In July of this year, FDA proposed rules for a Unique Device Identification (UDI) System. All comments on the proposed rule are due by Nov. 7, 2012. The purpose of the rule is to reduce existing obstacles to identifying specific medical devices and reduce medical errors resulting from misidentification of a device or confusion about its appropriate use. Upon finalizing the rule, FDA plans a staged implementation over the next seven years. Below are three key points about the regulations and the potential benefits of the UDI system.
- Integration. The level of benefit achieved by a UDI system will depend on the level of adoption of other federal government programs, including the adoption of electronic health records (EHRs). Scanning the UDI bar code on a device and placing the information in a patient’s EHR will link critical patient information (such as latex sensitivity) with specific medical device information. Also, the proposed federal pharmaceutical track-and-trace legislation released on Oct. 24, 2012, which aims to decrease the time necessary to trace adverse events and decrease susceptibility of the pharmaceutical supply chain to counterfeit products, could coordinate with the UDI system to achieve mutual aims. UDIs could help reduce the potential injury from counterfeit devices by offering a better way to detect a counterfeit product and remove it from the market. Globally, the FDA aims to have the UDI system harmonized with other international regulatory tracking systems.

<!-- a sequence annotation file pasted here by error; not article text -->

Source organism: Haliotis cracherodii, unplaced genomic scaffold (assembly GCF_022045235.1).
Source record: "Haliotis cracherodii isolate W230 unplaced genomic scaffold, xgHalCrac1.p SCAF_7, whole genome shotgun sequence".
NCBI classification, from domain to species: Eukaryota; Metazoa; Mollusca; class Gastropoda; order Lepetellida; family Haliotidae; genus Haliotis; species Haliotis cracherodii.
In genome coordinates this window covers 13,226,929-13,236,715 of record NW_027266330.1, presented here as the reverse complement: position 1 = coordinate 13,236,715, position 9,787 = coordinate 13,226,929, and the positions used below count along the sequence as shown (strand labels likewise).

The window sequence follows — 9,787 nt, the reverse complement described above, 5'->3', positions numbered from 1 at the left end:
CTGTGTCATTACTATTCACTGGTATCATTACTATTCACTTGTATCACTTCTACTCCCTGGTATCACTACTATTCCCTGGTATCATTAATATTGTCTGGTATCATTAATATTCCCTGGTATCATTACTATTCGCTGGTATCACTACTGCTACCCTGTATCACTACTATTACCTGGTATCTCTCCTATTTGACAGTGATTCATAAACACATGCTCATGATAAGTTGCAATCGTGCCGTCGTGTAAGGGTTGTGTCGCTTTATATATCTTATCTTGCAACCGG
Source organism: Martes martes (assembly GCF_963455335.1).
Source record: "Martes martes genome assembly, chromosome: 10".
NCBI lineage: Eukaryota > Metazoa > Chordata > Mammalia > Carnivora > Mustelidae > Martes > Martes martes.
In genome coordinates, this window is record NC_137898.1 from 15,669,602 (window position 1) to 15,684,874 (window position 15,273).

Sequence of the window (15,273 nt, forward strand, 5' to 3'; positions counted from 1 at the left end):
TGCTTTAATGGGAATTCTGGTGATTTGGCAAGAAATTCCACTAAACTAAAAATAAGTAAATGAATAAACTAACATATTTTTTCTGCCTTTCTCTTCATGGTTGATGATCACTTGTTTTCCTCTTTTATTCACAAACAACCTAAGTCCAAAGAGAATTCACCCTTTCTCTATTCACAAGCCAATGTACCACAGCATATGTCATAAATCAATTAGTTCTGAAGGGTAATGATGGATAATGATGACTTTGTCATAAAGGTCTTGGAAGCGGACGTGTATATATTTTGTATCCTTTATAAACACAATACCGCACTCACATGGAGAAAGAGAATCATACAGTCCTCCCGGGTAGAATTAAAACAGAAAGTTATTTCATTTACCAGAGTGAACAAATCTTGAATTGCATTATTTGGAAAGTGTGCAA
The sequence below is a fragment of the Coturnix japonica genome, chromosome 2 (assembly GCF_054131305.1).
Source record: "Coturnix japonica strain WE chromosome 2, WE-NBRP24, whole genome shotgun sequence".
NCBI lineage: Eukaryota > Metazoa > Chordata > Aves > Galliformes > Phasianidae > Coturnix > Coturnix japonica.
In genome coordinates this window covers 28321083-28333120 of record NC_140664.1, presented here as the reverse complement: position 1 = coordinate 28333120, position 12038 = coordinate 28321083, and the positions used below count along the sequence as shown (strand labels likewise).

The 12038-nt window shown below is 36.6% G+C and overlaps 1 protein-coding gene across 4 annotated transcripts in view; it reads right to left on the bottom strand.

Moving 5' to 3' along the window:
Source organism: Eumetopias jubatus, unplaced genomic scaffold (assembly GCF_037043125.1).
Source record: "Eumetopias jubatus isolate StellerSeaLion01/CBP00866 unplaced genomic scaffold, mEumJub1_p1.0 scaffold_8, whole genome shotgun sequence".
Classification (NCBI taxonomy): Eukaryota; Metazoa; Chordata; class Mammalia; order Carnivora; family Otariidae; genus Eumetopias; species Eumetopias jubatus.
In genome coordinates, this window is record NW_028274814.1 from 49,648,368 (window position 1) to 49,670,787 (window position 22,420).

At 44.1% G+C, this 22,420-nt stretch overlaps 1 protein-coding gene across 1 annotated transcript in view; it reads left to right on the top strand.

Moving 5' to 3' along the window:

- Applicable Devices. The UDI requirements will apply to all medical devices except for OTC devices and certain Class I devices, including devices exempt from the FDA Good Manufacturing Practice requirements. Overall, the vast majority of medical devices would require UDIs, and if the medical device can be separated from its label, as in the case of implantable devices, the UDI would have to be printed onto the device.
- Stakeholder Benefits. An Oct. 25, 2012, article in the New England Journal of Medicine (NEJM) enumerated a variety of ways the UDI system will benefit all stakeholders in the healthcare system. These benefits include:
- permitting more accurate and timely reporting and analysis of adverse events;
- rapidly and precisely identifying the specific device that is subject to recall;
- facilitating post marketing evaluation of new devices; and
- potentially expanding the use of existing devices.
Thomas. P. Gross, M.D., M.P.H., and Jay Crowley, M.S., “Unique Device Identification in the Service of Public Health,” NEJM 2012; 367: 1583 (Oct. 25, 2012).